Modular Planar Germanium Detector Systems for High Resolution Gamma-Ray Spectroscopy and Tracking Arrays
Department of Energy
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3011 Amherst Road, Knoxville, TN, 37921-3713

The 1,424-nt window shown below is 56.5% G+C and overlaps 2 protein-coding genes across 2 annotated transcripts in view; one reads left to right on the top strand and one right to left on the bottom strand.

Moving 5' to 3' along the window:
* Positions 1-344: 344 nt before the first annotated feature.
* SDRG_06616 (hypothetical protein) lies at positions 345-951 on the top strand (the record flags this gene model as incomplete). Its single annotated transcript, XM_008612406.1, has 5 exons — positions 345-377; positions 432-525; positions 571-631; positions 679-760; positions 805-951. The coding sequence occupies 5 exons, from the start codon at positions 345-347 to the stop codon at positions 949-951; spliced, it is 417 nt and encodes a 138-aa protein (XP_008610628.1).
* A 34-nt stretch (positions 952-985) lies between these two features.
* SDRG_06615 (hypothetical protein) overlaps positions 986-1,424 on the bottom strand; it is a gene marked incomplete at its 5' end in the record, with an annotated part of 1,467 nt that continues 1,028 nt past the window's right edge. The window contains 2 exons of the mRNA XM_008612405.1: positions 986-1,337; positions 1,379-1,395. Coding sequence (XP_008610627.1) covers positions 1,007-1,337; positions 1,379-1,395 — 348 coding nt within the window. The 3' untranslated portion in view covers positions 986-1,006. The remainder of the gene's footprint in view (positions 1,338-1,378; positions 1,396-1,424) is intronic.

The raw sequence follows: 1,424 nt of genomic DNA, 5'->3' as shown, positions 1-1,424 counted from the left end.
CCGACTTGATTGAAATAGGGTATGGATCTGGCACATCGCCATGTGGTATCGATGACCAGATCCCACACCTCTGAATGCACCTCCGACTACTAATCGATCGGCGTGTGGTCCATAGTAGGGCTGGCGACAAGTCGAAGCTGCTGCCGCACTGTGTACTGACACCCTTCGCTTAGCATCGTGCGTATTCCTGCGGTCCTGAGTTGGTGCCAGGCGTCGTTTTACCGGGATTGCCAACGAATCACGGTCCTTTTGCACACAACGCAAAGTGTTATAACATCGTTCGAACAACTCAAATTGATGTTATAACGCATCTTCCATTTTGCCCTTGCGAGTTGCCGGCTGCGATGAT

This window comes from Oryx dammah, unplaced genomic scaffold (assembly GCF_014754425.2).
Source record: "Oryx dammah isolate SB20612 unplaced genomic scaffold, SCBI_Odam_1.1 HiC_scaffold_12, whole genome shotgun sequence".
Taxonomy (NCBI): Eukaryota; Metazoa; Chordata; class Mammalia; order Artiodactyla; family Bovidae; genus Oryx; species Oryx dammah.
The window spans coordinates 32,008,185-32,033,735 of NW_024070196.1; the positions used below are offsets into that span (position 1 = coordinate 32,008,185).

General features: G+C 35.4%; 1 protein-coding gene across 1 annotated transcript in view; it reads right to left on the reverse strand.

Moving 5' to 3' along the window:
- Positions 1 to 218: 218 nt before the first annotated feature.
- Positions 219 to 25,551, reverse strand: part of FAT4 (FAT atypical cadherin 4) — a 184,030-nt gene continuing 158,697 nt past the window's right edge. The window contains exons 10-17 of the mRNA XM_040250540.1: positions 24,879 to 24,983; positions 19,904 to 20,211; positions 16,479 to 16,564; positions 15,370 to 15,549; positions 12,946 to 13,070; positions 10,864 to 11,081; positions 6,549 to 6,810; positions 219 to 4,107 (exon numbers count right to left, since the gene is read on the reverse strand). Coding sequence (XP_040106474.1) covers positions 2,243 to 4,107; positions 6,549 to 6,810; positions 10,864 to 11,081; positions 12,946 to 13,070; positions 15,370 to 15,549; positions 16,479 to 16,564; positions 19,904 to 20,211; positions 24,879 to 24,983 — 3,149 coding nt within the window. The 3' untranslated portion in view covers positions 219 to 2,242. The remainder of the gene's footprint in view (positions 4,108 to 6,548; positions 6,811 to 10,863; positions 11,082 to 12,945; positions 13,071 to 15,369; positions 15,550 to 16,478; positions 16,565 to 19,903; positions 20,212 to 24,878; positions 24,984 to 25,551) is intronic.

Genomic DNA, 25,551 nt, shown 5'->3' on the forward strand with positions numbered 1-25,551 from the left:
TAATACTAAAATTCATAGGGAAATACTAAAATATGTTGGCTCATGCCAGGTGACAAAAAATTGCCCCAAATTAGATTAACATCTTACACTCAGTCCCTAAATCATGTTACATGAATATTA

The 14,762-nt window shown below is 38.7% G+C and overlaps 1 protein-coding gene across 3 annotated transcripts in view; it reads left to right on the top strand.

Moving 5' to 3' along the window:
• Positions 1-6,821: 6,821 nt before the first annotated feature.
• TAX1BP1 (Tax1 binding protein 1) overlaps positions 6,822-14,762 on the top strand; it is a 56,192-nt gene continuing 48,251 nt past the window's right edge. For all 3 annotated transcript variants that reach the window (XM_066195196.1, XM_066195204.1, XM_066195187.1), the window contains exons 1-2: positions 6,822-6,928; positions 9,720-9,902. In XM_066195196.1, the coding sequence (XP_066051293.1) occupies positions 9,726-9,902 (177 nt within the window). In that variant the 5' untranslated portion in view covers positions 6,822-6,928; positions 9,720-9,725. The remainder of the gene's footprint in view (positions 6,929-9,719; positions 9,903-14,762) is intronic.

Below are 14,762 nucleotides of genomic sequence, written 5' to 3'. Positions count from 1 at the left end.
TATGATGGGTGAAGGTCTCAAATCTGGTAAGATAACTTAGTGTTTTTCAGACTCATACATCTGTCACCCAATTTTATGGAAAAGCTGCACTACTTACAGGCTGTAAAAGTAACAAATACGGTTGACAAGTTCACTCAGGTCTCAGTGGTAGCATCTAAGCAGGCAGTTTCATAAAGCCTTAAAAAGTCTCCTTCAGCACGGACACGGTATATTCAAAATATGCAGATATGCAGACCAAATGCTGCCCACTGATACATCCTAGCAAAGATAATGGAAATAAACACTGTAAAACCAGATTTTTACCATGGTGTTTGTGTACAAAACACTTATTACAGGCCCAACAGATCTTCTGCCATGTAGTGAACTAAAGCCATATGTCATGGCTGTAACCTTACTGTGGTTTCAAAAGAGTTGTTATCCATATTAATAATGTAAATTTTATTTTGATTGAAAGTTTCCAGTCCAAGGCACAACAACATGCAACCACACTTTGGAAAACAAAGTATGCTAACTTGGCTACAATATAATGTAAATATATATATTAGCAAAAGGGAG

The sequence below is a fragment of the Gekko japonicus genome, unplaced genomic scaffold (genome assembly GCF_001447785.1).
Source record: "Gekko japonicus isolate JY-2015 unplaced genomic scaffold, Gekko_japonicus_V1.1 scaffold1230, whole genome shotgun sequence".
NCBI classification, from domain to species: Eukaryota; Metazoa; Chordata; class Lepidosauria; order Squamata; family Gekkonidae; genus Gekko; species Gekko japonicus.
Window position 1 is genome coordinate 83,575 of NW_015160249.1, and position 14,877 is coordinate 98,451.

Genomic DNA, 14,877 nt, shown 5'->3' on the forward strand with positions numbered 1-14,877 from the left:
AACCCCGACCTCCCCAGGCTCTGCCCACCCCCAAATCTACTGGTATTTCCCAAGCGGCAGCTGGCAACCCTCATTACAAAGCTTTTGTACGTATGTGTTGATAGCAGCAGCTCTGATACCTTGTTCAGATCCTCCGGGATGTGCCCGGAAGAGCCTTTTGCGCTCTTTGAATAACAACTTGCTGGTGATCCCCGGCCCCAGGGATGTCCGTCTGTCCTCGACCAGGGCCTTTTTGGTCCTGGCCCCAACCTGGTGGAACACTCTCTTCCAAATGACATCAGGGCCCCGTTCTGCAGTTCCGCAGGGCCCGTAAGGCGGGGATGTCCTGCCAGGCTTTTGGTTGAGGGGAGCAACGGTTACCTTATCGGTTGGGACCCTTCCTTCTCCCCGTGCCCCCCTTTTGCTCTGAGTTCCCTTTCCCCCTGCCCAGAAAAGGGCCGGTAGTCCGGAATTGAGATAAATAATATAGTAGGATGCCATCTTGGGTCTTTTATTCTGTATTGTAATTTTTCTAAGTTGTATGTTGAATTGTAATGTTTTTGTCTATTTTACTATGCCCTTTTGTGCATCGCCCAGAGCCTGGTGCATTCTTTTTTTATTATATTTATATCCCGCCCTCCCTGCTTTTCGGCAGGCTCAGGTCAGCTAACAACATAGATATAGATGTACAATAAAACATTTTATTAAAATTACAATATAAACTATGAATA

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AbstractThe Department of Energy maintains germanium gamma-ray detector arrays for Nuclear Physics research. Germanium gamma-ray detector technology has been an important factor in the historic success of these user facilities. The present and next generation facilities would be most effectively utilized by larger germanium detectors providing better spatial resolution and higher count-ray capacity. New Modular Planar Germanium (MPGe) detector system development will provide a new detector basis for arrays at user facilities. Through collaboration with nuclear physicists, prototype MPGe detector systems will be evolved from concept to commercially available instruments. During Phase I, the original MPGe concepts were experimentally demonstrated. These measurements validated improvements in the operating characteristics of existing detector systems that established the feasibility of the new MPGe detectors for higher luminosity physics experiments. The concept was developed into a prototype MPGe design. The prototype MPGe design will used to make the first of a series of prototype MPGe detectors during Phase II. These detectors will be used to further develop algorithms to improve the detector performance. The detectors will be evaluated by nuclear physicists in conditions relevant to nuclear physics experiments. Commercial Applications and Other Benefits: In addition to immediate impact at DOE user facilities performing nuclear physics experiments, the enabling detector technologies will impact nuclear security and nuclear medicine. Nuclear security and nuclear medicine represent large commercial markets. Nuclear security is the most immediately accessible market. Nuclear medicine is the very largest market, requiring a longer term approach. From growing germanium crystals to constructing final detector systems, the germanium-detector manufacturing process will always require good scientists, engineers, technicians, and association with research scientists at DOE facilities.
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